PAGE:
Functions can be transformed (distorted) in various ways to help them better represent processes and behaviors found in the real world. You have already seen references to the concept of transformations in algebra and in geometry. The various types of functional transformations shown on this page will be a review, and enhancement, of those concepts.

Transformations are used to move, resize and distort graphs of functions.
We will be examining the following changes to f (x):
- f (x),     f (-x),    f (x) + k,     f (x + k),    kf (x),     f (kx)
reflections               translations                dilations

Reflections of Functions:      -f (x)   and   f (-x)
Vertical reflection:
reflection over the x-axis.
-f (x) reflects f (x) over the x-axis
Reflections are mirror images.
Think of "folding" the graph over the x-axis.
 On a grid, you used the formula (x,y) → (x,-y) for a reflection in the x-axis, where the y-values were negated. In functional notation we can write (x, f (x)) → (x, -f (x)).

Horizontal reflection:
reflection over the y-axis.
f (-x) reflects f (x) over the y-axis
Reflections are mirror images.
Think of "folding" the graph over the y-axis.

On a grid, you used the formula (x,y) → (-x,y) for a reflection in the y-axis, where the x-values were negated.

In function notation we can write
(x, f (x)) → (-x, f (-x)).

Translations of Functions:      f (x) + k   and   f (x + k)
Vertical shift:
vertical translation (straight up or straight down)
f (x) + k   moves f (x) up or down

Changes occurs "outside" the function (affecting the y-values).
This translation is a "slide" straight up or down.
• if k > 0, the graph moves upward k units.
• if
k < 0, the graph moves downward k units.

Remember the formula (x,y) → (x,y + k) moving a figure upward or downward on a graph.
 In function notation, we can write (x, f (x)) → (x, f (x) + k). You are adding the value of k to the y-values of the function.
Horizontal shift:
horizontal translation (left or right)

f (x + k) moves f (x) left or right

Changes occurs "inside" the function (affecting the x-values).
This translation is a "slide" left or right.
• if k > 0, the graph moves to the left k units.
• if
k < 0, the graph moves to the right k units.

This can be very confusing!
k positive moves graph left
k negative moves graph right.

Consider this scenario: Suppose lunch = 11 am. If this changes to (lunch+2) = 11 am, then lunch is 9 am. Adding 2 made it happen sooner (which graphically means move to the left).
 Hint: To remember which way to move the graph, set (x + k) = 0. The solution will tell you in which direction to move and by how much.       f (x - 2):   x - 2 = 0 gives x = +2, move right 2 units.       f (x + 3):   x + 3 = 0 gives x = -3, move left 3 units.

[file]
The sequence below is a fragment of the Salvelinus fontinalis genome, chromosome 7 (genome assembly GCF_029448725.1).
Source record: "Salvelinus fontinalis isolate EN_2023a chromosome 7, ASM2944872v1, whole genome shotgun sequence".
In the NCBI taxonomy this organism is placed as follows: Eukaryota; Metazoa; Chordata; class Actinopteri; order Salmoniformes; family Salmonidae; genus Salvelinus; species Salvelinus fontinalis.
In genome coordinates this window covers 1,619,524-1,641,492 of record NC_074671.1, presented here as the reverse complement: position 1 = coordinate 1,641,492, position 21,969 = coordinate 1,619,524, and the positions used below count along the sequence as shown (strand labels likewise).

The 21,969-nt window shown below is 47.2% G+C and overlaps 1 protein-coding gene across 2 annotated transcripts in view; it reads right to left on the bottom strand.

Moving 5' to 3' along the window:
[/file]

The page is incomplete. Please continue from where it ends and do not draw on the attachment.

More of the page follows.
Up to this point, we have only changed the "position" of the graph of the function.
Now, we will start changing "distorting" the shape of the graphs.

Dilations of Functions:     kf (x)   and   f (kx)
Vertical Stretch or Compression

k f (x) stretches/shrinks f (x) vertically

"Multiply y-coordinates"
(x, y) becomes (x, ky)
"vertical dilation"

A vertical stretch pulls graph away from the x-axis.
A vertical compression (or shrink) squeezes graph toward the x-axis.

• if k > 1, the graph is
vertically stretched by multiplying each of its y-coordinates by k.

• if
0 < k < 1 (a fraction), the graph vertically compressed (or shrunk) by multiplying each of its y-coordinates by k.
 • if k should be negative, the vertical stretch or shrink is followed by a reflection across the x-axis.
Notice that the "roots" on the graph above stay in their same positions on the x-axis. The graph gets "taffy pulled" up and down from the locking root positions. The y-values change.
Horizontal Stretch or Compression

f (kx) stretches/shrinks f (x) horizontally

"Divide x-coordinates"
(x, y) becomes (x/k, y)
"horizontal dilation"

A horizontal stretching pulls the graph away from y-axis
A
horizontal compression (or shrink) squeezes the graph toward the y-axis.

• if k > 1, the graph is horizontally shrunk (or compressed) by dividing each of x-coordinate by k.
 • if 0 < k < 1 (a fraction), the graph is horizontally stretched by dividing each of its x-coordinates by k. • if k should be negative, the horizontal stretch or shrink is followed by a reflection in the y-axis.
Notice that the "roots" on the graph above have now moved, but the y-intercept stays in its same initial position for all graphs. The graph gets "taffy pulled" left and right from the locking y-intercept. The x-values change.

 Transformations of Function Graphs -f (x) reflect f (x) over the x-axis f (-x) reflect f (x) over the y-axis f (x) + k shift f (x) up k units f (x) - k shift f (x) down k units f (x + k) shift f (x) left k units f (x - k) shift f (x) right k units k•f (x) multiply y-values by k   (k > 1 stretch, 0 < k < 1 shrink vertical) f (kx) divide x-values by k   (k > 1 shrink, 0 < k < 1 stretch horizontal)